Chapter 01: 1981 – January and February, India

Recollections - Book by Sahaja Yogis

The same railway station

Something which struck me when reading Baba Mama’s book of memories was that many of the places that he mentions as being significant to the Salve family, especially their forebears, were places we visited in Maharashtra on the tour of 1980. For example, we went to the same railway station at Rahuri to which Shri Mataji’s paternal grandmother, Sakhubai, escaped with her children through a terrible night of flood and storm. We were at that station quite some time before the train came in.

Bogunia Bensaude

The train was late

On that same tour we were travelling near Nasik and a great banquet had been put on for us by some yogis. Shri Mataji was to join us because She was making the same journey by car. We waited a long time but She didn’t arrive. The yogis took us inside and suggested we rest, then there was a blackout and someone said we could meditate. When we eventually saw Shri Mataji again, She apologised because apparently the car had broken down.

It was New Year’s Day in 1981 and Shri Mataji was due to leave Rahuri by train and it was late. Someone fetched a chair and placed it beneath a lamp on the station. Our Mother sat and we all sat at Her Feet. This was where we all belonged, so peaceful at Her Feet. Shri Mataji had told us we had all been with Her before, and now there was no doubt. One yogi kept asking if we could sing the aarti now.

‘No, not now,’ She kept saying. As it approached midnight, She turned to the yogi and said, ‘You can sing aarti now,’ and as we came to the final verse the train arrived. Mother climbed into the train as we sang. ‘If the train had arrived before midnight I would have spent the rest of the year travelling,’ She said.

Sarah Frankcombe

You’ll travel all year

That was the first time we ever sang bhajans, proper Indian bhajans. We learnt them on the railway station and we waited and waited for the train.

The train was supposed to come at nine o’clock and I remember that Shri Mataji said that there’s an old saying that if you travel on the first of the year, first of January, if you start travelling on the first day of the year, it means you’ll travel all year and that you won’t be able to stop travelling.

The train was delayed, so we sang bhajans then we went and had a cup of tea. Eventually the train left at one minute past twelve on the second of January.

Wendy Barrett

Like the Sermon on the Mount

Do you remember that village called Karuse? We went to this village and it was an amazing experience because the villagers had come from miles and miles around and they were everywhere. We were in Maharashtra and way in the countryside. They had a simple bullock cart, with palm trees over the top of it and a driver, who slowly took Shri Mataji through the village and we danced in front of it and all the villagers played their music and came and She gave a programme.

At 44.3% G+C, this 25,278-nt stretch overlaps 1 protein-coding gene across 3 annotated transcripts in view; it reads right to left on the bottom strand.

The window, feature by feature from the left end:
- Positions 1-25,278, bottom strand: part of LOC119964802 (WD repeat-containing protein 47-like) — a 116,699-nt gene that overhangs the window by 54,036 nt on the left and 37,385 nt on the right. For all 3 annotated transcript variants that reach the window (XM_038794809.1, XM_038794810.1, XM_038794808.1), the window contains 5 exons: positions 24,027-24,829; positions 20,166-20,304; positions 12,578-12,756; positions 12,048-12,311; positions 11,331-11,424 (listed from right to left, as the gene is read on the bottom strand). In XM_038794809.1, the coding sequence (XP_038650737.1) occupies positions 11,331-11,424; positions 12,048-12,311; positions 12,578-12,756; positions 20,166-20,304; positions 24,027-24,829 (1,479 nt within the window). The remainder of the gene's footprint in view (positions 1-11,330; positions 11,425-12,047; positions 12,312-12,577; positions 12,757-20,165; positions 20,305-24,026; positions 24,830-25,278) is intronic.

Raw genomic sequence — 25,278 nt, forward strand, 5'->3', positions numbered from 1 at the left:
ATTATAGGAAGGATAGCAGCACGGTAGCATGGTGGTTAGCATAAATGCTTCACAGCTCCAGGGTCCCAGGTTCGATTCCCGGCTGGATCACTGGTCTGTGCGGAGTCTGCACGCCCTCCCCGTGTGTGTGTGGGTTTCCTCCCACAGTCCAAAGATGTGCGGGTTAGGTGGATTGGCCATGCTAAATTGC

That was on our first India tour and we did that quite a few times in quite a few villages, but that particular village I remember. There were people literally hanging out of the trees and on the tops of ruined walls and hanging everywhere and we were near the front. I looked around and thought, ‘This is like the Sermon on the Mount in the bible. They’re everywhere.’

Shri Mataji gave a very short talk in Marathi, but it was an amazing experience. It hadn’t rained there for ever such a long time, and they were destitute. As soon as the talk finished, the skies opened and the rain came down and we all had to run for cover and there were thousands of people.

Kay McHugh

A really joyous occasion

We went to a small village just outside Pune. It was a very dusty place and all the village people came and they were sitting on roofs and walls. They were just everywhere. The programme was held outdoors. Then it just poured and poured for about an hour. It had not rained for nine months and the Indian people were totally over the moon. They danced, sang and ended up covered with mud. Because there had been no rain it was very dusty and when the rain came it became very muddy. It was a really joyous occasion.

Cheryl Bradshaw

Because a saint was buried there

There was another village that we went to on that India tour, which was the place where those pictures were taken, where the light is coming down. I was sitting next to Cheryl Bradshaw, who took the pictures, so I can vouch for the fact that it was an overcast day. There was no sunlight.

I took the pictures from Cheryl to London to Shri Mataji, to Her flat. I was a flight attendant at the time and often went there from Australia.

‘These amazing pictures have come out, Mother,’ I said. I didn’t take all of them, only about three or four and showed them to Her, and She didn’t exactly say why the light was coming down. I think I was probably too busy talking to Her, rather than listening. ‘There’s another picture, Mother, in the series, it’s the last one and You have Your hand up over Your head like You’re saying, ‘It’s enough now.’’ She laughed. She said the reason for the light in the photos was because a saint was buried there. After the talk, She made us go down to his grave and we walked around.

Kay McHugh

Shri Mataji translated the movie

It was the beginning of 1981 and we went to see a movie with Shri Mataji in Pune. There were about thirty of us from Australia on that first tour where there were buses. Shri Mataji told us all to go to a movie theatre one evening. She was supposed to come too, but the movie started and She had not yet arrived, so we all sat down.

About ten minutes into the movie Shri Mataji arrived and She came and sat between my husband, then fiancé, and myself. All through the movie She translated, because it was a Hindi movie. She told him the plot, who the villain was and what was happening. She laughed and laughed and it was absolutely wonderful. When She sat down, She put Her glasses on, and it struck me that this was such a human thing to do. It was a very enjoyable evening.

Caroline Henwood

Not easy to give a hand to Shri Adi Shakti

There was a Sahaja Yogi in Pune called Mr Bakri. One day he was with Shri Mataji. He wanted to help Shri Mataji, and She was climbing some steps so he offered his hand to Her to help Her climb them. As soon as he gave his hand to Her he himself fell off the steps! Then Shri Mataji pulled him and he was all right. She said it was not easy to give a hand to Shri Adi Shakti.